UK Government Announces New Code of Practice to Tackle Workplace Sexual Harassment

December 21, 2018

A new statutory Code of Practice will be developed by the Equality and Human Rights Commission in order to guide employers on their legal responsibilities regarding sexual harassment in the workplace. This was one of 12 actions recently announced by the UK government as it makes confronting workplace harassment a priority.

On 18 December, the UK Government Equalities Office published a package of 12 announcements regarding its intention to tackle sexual harassment in the workplace. Most significant was the announcement to introduce a new statutory Code of Practice (Code) to tackle sexual harassment at work; the Code will be drawn up by the Equality and Human Rights Commission (EHRC) and is intended to guide employers on their legal responsibilities.

The announcements are in response to the July 2018 recommendations of the UK Women and Equalities Committee, which called for (1) putting sexual harassment at the top of the UK government’s agenda; (2) requiring regulators to take a more active role in tackling harassment; (3) making enforcement processes work better for employees by setting them out in the Code; (4) cleaning up the use of nondisclosure agreements (NDAs) used in employment contracts and settlement agreements; and (5) collecting robust data on sexual harassment in the workplace at regular intervals.

Government Announcements

The UK government has announced its intention to take the following 12 actions:

  • Introduce the Code on sexual harassment, which will be developed by the EHRC under its Equality Act 2006 powers.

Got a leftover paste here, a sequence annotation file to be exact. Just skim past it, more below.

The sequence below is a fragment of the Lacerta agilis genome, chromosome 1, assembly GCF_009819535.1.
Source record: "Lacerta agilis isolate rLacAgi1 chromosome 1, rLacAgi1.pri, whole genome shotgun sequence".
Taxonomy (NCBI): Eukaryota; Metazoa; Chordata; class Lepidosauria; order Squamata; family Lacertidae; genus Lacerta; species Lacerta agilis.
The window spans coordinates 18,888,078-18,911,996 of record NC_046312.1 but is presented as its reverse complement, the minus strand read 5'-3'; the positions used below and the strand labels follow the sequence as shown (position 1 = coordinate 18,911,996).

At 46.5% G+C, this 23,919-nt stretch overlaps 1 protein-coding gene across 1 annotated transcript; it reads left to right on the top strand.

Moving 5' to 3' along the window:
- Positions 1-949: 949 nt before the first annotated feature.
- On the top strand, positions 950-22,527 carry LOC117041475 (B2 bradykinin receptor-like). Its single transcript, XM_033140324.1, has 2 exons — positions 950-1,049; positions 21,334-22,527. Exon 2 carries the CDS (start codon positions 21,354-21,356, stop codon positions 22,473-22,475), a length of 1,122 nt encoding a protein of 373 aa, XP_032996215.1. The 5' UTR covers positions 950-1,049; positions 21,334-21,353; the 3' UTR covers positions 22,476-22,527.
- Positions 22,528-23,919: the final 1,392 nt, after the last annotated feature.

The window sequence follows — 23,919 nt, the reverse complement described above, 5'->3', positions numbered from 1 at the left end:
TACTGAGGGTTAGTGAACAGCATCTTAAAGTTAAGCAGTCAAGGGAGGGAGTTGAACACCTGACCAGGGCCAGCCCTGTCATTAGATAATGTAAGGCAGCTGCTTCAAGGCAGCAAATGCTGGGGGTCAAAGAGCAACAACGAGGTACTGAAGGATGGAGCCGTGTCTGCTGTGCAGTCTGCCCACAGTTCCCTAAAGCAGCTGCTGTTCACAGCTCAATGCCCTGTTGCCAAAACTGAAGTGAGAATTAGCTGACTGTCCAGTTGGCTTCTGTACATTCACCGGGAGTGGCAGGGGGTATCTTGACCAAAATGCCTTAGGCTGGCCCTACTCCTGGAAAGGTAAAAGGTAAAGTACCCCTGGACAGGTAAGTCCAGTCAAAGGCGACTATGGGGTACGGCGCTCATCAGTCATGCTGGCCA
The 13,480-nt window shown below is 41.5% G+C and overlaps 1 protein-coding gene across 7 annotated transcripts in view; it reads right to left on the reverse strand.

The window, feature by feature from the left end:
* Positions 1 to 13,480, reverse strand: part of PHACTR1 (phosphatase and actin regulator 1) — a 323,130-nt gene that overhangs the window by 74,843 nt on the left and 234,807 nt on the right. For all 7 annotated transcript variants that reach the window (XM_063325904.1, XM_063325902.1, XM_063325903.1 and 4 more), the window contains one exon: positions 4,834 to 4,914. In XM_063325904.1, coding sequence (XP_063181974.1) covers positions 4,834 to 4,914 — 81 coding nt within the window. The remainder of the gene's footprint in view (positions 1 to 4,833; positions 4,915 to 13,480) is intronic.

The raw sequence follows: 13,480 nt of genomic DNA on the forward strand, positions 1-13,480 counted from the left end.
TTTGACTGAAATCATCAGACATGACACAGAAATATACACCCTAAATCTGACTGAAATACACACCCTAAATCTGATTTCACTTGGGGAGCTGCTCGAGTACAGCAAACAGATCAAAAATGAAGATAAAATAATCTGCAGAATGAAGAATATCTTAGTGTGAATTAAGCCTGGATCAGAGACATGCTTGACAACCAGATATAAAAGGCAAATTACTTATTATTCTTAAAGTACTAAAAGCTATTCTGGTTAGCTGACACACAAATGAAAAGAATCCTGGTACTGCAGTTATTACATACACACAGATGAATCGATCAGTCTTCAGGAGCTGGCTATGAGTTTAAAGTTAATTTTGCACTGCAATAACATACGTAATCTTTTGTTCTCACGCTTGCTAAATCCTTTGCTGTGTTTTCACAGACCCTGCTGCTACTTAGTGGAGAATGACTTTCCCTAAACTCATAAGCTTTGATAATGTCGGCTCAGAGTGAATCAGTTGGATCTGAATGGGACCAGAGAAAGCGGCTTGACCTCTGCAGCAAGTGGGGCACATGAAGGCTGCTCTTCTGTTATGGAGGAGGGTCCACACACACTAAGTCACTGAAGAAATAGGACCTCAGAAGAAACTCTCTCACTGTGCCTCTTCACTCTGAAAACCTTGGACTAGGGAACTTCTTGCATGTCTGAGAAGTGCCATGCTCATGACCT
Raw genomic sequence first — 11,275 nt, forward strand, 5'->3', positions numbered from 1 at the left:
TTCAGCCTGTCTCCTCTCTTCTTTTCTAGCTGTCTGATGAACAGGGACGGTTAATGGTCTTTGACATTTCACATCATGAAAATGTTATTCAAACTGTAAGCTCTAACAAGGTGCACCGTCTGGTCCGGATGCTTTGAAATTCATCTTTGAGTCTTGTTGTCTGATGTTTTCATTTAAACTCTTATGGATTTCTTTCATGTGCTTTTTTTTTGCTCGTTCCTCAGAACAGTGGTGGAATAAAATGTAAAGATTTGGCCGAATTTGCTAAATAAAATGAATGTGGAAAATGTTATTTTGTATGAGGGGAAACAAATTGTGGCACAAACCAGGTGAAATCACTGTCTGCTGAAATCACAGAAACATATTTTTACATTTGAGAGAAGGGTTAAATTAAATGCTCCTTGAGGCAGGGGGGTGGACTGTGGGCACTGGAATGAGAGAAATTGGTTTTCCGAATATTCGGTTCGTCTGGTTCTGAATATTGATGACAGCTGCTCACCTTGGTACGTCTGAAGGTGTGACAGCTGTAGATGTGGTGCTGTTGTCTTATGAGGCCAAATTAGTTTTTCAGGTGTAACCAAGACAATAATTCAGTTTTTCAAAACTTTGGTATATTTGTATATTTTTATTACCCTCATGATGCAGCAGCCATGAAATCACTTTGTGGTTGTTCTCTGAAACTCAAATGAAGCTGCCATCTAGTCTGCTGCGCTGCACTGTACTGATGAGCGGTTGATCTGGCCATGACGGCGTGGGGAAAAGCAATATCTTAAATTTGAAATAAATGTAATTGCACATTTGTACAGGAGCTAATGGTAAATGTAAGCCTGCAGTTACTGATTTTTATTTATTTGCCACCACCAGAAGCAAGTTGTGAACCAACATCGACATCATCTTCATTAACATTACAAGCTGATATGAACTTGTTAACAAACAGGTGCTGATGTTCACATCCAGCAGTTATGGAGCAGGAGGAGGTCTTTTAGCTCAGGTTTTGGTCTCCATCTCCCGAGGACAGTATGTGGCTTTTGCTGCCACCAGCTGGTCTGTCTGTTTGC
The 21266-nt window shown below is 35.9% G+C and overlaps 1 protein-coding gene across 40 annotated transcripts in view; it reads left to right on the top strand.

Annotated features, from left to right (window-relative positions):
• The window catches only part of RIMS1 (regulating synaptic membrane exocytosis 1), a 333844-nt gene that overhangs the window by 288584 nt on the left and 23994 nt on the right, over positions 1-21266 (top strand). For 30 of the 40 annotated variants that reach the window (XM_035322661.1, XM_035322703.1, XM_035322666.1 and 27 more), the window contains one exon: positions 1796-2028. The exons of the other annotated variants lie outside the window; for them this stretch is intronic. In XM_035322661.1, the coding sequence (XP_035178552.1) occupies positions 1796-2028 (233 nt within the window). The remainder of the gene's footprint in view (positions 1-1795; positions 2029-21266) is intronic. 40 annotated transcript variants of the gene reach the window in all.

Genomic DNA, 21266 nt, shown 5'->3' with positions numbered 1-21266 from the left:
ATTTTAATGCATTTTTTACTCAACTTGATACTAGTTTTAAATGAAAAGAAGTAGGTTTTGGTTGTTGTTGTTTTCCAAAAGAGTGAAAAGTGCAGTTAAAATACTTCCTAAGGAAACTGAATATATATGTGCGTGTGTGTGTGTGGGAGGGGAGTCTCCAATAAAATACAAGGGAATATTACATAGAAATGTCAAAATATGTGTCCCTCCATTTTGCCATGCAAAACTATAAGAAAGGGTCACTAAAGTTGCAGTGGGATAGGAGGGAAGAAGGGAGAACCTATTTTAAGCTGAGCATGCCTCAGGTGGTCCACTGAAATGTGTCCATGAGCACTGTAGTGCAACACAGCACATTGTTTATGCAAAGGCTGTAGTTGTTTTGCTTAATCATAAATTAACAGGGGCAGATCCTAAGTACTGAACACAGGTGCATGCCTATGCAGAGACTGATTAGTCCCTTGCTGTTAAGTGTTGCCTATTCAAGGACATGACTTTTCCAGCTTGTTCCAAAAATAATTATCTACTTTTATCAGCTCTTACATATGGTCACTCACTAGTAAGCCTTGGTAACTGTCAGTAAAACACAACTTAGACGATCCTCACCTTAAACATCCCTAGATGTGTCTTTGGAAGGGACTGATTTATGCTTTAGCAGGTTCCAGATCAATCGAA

• Run awareness-raising work with the UK Advisory Conciliation and Arbitration Service (Acas), EHRC, and employers.
  • Commission a survey to gather regular data on the prevalence of sexual harassment.
  • Consult on NDAs (see our LawFlash for further details on the recent inquiry launched on the wider use of NDAs in harassment and discrimination claims).
  • Consult on the evidence base for a new legal duty on employers to prevent sexual harassment in the workplace.
  • Consult on strengthening and clarifying the laws on third-party harassment in the workplace.
  • Consult on whether further legal protections—including protections not limited to harassment under the Equality Act 2010—are required for interns and volunteers.
  • Consult to explore the evidence for extending employment tribunal time limits for discrimination and harassment claims under the Equality Act 2010.
  • Ensure the public sector takes action to tackle and prevent sexual harassment.
  • Work with regulators for whom sexual harassment is particularly relevant to ensure they are taking appropriate action.
  • Consider whether further learnings can be taken from the criminal justice system to use in the employment tribunal system, to ensure vulnerable claimants have appropriate protection.
  • Check that the list of organisations who can receive “whistleblowing” information includes the right bodies.

We will report on further information released on the content of the Code, and on the conclusions reached by the UK government from the proposed areas of consultation in due course.


If you have any questions or would like more information on the issues discussed in this LawFlash, please contact any of the following Morgan Lewis lawyers:

Matthew Howse
Louise Skinner